How much was spent on the Roman and who was Responsible

With the appointment of a new Town Centre Manager for the Roman Road, and an ongoing consultation about its future, we thought it would be good to revisit the previous experience of a Regeneration spend on the Roman which was the subject of a petition to the full council on 27th November.  (The aftermath of which was the homophobic ‘attack’ on community activist and ex Lib Dem councillor, Nigel McCollum  – click here for our previous post on this subject)

 

To find out about the current consultation and take part in it,  click here for our post The Roman Road Needs You.

 

We have taken the following  about the petition at the full council meeting and the previous spend on the Roman  from a news post in EastLondonLines:

 

Roman Road residents are calling for an inquiry after £140,000 of public money was spent on the “shoddy” refurbishment of seven local shop fronts.

 

Bow resident Steven Barthram, 47, questioned the spending, which he said did not provide “value for money.” Figures reveal that of over 100 shops in the Roman Road area, just seven businesses received money for shop front renewal, with one business alone receiving over £41,000 towards development work.

 

One business, a shoe shop called Impulse, underwent a £24,000 overhaul but was left without disabled access and required re-plastering just two years on.

 

Up to £5,479 was spent on architects for the shop fronts and a total of £4,500 was spent on quantity surveyor costs for relatively minor development work.

 

Nigel McCollum, the former Liberal Democrat councillor for Bow East, spoke for Barthram, who has multiple sclerosis.

 

“The quality of the refurbishment work was appalling,” said McCollum.

 

“It was done so badly that last week they’ve started to re-plaster the whole of the Impulse shop front.”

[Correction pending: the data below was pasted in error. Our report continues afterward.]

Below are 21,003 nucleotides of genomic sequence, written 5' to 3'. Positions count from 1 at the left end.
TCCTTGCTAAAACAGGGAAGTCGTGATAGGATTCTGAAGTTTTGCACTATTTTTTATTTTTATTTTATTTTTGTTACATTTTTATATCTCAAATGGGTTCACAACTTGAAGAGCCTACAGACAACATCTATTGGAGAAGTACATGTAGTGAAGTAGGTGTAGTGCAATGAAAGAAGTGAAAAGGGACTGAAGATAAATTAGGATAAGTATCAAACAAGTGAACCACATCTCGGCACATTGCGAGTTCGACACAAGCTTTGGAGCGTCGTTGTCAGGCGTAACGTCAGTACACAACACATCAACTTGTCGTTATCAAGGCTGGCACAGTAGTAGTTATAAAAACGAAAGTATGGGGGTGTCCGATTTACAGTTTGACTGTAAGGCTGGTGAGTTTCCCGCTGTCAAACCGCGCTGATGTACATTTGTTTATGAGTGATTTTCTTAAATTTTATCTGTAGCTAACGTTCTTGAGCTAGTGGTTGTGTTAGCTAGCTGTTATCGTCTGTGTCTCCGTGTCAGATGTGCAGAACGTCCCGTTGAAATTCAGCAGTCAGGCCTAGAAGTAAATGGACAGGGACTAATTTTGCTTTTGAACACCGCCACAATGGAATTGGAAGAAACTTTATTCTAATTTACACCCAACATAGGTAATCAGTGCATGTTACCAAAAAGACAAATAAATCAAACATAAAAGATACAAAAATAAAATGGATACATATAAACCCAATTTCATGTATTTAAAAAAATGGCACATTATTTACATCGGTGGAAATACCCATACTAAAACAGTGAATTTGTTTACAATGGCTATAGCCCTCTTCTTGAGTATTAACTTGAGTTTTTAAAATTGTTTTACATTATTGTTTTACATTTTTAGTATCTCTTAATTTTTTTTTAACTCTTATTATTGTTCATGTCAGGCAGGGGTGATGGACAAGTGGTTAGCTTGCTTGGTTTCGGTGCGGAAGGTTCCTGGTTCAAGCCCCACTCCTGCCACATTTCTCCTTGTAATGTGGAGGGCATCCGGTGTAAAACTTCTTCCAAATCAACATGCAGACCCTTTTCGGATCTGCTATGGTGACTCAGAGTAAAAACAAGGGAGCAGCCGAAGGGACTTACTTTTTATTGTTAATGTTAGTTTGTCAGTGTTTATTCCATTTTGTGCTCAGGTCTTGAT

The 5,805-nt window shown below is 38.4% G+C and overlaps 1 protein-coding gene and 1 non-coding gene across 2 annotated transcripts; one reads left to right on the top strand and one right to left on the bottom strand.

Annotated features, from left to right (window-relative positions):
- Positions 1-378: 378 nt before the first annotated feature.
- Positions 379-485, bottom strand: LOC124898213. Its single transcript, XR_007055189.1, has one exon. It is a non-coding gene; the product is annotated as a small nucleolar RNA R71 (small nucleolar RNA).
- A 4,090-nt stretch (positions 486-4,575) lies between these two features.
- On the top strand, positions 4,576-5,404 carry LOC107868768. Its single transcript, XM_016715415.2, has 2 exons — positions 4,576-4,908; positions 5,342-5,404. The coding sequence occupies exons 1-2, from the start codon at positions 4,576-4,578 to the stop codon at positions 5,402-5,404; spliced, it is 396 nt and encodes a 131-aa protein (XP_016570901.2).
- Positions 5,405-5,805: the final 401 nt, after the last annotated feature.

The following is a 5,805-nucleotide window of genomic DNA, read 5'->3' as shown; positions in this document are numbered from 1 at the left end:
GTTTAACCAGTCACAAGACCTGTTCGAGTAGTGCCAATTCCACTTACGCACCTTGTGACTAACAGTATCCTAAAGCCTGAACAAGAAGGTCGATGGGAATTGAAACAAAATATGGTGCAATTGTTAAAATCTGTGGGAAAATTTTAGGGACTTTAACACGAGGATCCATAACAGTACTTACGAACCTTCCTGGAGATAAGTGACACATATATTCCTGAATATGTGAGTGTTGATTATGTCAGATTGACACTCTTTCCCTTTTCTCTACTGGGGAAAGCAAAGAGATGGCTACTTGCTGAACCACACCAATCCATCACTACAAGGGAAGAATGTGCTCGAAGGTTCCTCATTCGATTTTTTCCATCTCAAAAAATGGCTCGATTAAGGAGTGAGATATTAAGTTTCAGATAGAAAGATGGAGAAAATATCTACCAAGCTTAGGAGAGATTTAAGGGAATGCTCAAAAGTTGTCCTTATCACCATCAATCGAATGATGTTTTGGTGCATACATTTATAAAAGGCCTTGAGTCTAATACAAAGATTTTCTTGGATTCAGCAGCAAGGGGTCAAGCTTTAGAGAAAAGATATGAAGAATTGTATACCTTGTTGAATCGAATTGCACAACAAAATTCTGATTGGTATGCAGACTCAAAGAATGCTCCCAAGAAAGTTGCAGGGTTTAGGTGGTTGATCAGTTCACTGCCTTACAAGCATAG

Impulse Shoes shopfront Pic: Kitty Knowles

Impulse Shoes shopfront Pic: Steven Barthram

 

“The committee overseeing the 2010 investment should have used this money to carry out cosmetic regeneration – repainting lamp posts, restoring hanging baskets, fixing pot holes and making the area safer for mobility scooter and wheelchair users – they should have given the whole area a facelift, not just five shops [within the market].”

 

McCollum also said that new trees that had been planted along the road were disrupting the paving and were creating further hazards for wheelchair users such as Barthram.

 

Marc Francis, the Labour councillor for Bow East, was a member of the Roman Road regeneration steering committee.

 

He said: “There was a lot of money invested into the fabric of Roman Road and Bow, and people can judge whether that was money spent wisely or not, but the changes made are there for people to see.”

 

“As a councillor and as a steering group member, we didn’t authorise any individual spending,” he said, adding that: “Council officers oversaw the tendering process by which the consultants were appointed.”

 

“We thought around £10,000 would be going towards each shop for each shop front. I am disappointed that only half a dozen received funding, and I think that the money would have been better shared around.”

 

“If LBTH repeats that specific scheme again in future, I would want to see a limit for each shop given a grant”

 

In addition to the shop front renewal, Barthram challenged the spending of £120,000 on business support, especially as he alleges that many traders did not receive any training.

 

Francis assured that training programmes for business skills, visual merchandising, and business promotion had taken place, but admitted that “the council was quite reliant on external consultants” and “could have got a little more value for money around that expenditure.”

 

According to Francis, in 2010, £140,000 of grant money was spent on shop front renewal, £120,000 on business support schemes, and £40,000 on a “shop local” campaign.

 

Prior to recent development, the last time Roman Road underwent serious regeneration was in 1993, when it was fitted with new shop fronts, pavements and road surfacing, new street lights and street furniture, new arches and decorative hanging baskets.

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